By Elton Gomes
Former Sri Lankan President Mahinda Rajapaksa was sworn in as the country’s prime minister on Saturday after the incumbent Ranil Wickremesinghe was sacked by President Maithripala Sirisena. The surprise move could plunge the island nation into political turmoil.
In a letter to Wickremesinghe, President Sirisena said he was using his powers to remove him from the post of Prime Minister with immediate effect. However, Wickremesinghe, in a letter to the President, stated that the move was unconstitutional, and commanded “the confidence” of parliament.
The appointment was confirmed in a statement from President Sirisena’s office on Friday, but Wickremesinghe later insisted he remained the prime minister.
“I retain the confidence of the house. I am the prime minister and I have the majority,” Wickremesinghe told local media, AlJazeera reported.
Wickremesinghe continued to occupy Temple Trees, the official residence of the prime minister, and was adamant that he cannot be evicted in this manner. He said that he can be removed only by parliament where his party enjoys a majority. Wickremesinghe also vowed to seek legal action against what he terms is an unconstitutional move against him.
Sirisena suspends parliament
After taking the surprise decision, President Maithripala Sirisena on Saturday suspended parliament till November 16. “The president has prorogued the parliament,” cabinet spokesman Rajitha Senaratne told the media, Reuters reported.
What happened this morning
Sri Lanka’s President Maithripala Sirisena issued two extraordinary gazette notices today morning, declaring Mahinda Rajapaksa as the new Prime Minister of Sri Lanka.
By doing so, President Sirisena formally recognised Ranil Wickremesinghe’s dismissal – a decision that could lead to a constitutional crisis in the island nation.
Wickremesinghe seeks emergency parliament session
Sacked Sri Lankan Prime Minister Ranil Wickremesinghe on Saturday demanded that the parliament speaker call an emergency session so that he can prove his majority, officials said.
Wickremesinghe sent a letter to Karu Jayasuriya, and sought to reconvene the assembly which was scheduled to meet on November 5 to debate the 2019 budget.
What do analysts say about the move
Political analysts say that President Sirisena’s move to appoint Mahinda Rajapaksa as the prime minister could result in a constitutional crisis. This is because the 19th amendment to the Constitution will not allow for the outright sacking of incumbent Prime Minister Ranil Wickremesinghe, without a majority in parliament.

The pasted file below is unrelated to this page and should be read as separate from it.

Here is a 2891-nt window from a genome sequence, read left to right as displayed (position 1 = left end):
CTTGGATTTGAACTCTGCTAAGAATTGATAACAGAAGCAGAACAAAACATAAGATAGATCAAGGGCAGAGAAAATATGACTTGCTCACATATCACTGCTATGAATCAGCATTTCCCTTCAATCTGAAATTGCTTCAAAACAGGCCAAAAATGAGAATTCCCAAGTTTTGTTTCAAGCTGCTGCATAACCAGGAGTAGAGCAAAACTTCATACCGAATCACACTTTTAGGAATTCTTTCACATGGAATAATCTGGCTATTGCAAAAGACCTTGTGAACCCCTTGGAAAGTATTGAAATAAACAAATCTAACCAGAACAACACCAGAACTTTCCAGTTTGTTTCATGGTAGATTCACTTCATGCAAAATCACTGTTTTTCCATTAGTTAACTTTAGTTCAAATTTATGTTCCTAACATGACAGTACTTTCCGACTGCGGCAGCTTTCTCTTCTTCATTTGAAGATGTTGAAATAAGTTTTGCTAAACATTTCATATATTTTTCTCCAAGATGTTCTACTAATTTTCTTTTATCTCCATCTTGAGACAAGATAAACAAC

In addition, as former president, the pro-China Rajapaksa brought in billions of dollars of investment from Beijing to help rebuild Sri Lanka following the end of the 26-year-long civil war against Tamil separatists in 2009.
However, the investment saw the island nation deep in debt, and it was forced to hand over control of a strategic southern port to China. India and the United States seemed unhappy with this, as the strategic port was part Beijing’s Belt and Road initiative.
What could this mean for India
Reacting first to the appointment of Rajapaksa as prime minister, Rajya Sabha MP Subramanian Swamy congratulated the leader and expressed confidence that India will benefit from Rajapaksa’s presence.
“I’m happy because he is a staunch nationalist. He’ll not sacrifice this sovereignty even one bit for any country/terrorist group. India would benefit from good relations with him,” Swamy was quoted as saying by news agency ANI.
However, a report in the Times of India mentioned that India has enough reason to worry about Rajapaksa’s return. Rajapaksa’s tenure saw China assume control of a big chunk of South Asia, and this did not augur well for India.
The anti-India rhetoric also seems to be on the rise in Sri Lanka. The island nation’s ports minister, Mahinda Samarasinghe, last week declared Sri Lanks will not be handing over the Eastern Container Terminal to India, thus violating a 2017 agreement.
Elton Gomes is a staff writer at Qrius
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